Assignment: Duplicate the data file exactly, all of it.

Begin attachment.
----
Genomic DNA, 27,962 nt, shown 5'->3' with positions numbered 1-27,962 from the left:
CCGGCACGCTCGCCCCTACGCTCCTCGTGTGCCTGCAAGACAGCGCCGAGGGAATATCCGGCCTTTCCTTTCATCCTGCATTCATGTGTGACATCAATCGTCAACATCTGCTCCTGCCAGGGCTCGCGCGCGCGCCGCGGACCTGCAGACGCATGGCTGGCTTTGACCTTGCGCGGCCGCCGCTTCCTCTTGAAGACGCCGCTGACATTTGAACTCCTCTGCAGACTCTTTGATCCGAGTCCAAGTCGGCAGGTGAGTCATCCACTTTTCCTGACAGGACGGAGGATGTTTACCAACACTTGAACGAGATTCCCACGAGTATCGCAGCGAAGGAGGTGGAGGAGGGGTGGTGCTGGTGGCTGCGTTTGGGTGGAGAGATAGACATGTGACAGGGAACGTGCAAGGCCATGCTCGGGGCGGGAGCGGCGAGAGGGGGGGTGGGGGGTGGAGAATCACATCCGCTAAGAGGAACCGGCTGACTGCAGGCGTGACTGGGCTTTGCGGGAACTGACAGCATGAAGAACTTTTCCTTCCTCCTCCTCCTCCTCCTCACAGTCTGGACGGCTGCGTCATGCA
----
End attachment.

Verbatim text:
Genomic DNA, 27,962 nt, shown 5'->3' with positions numbered 1-27,962 from the left:
CCGGCACGCTCGCCCCTACGCTCCTCGTGTGCCTGCAAGACAGCGCCGAGGGAATATCCGGCCTTTCCTTTCATCCTGCATTCATGTGTGACATCAATCGTCAACATCTGCTCCTGCCAGGGCTCGCGCGCGCGCCGCGGACCTGCAGACGCATGGCTGGCTTTGACCTTGCGCGGCCGCCGCTTCCTCTTGAAGACGCCGCTGACATTTGAACTCCTCTGCAGACTCTTTGATCCGAGTCCAAGTCGGCAGGTGAGTCATCCACTTTTCCTGACAGGACGGAGGATGTTTACCAACACTTGAACGAGATTCCCACGAGTATCGCAGCGAAGGAGGTGGAGGAGGGGTGGTGCTGGTGGCTGCGTTTGGGTGGAGAGATAGACATGTGACAGGGAACGTGCAAGGCCATGCTCGGGGCGGGAGCGGCGAGAGGGGGGGTGGGGGGTGGAGAATCACATCCGCTAAGAGGAACCGGCTGACTGCAGGCGTGACTGGGCTTTGCGGGAACTGACAGCATGAAGAACTTTTCCTTCCTCCTCCTCCTCCTCCTCACAGTCTGGACGGCTGCGTCATGCA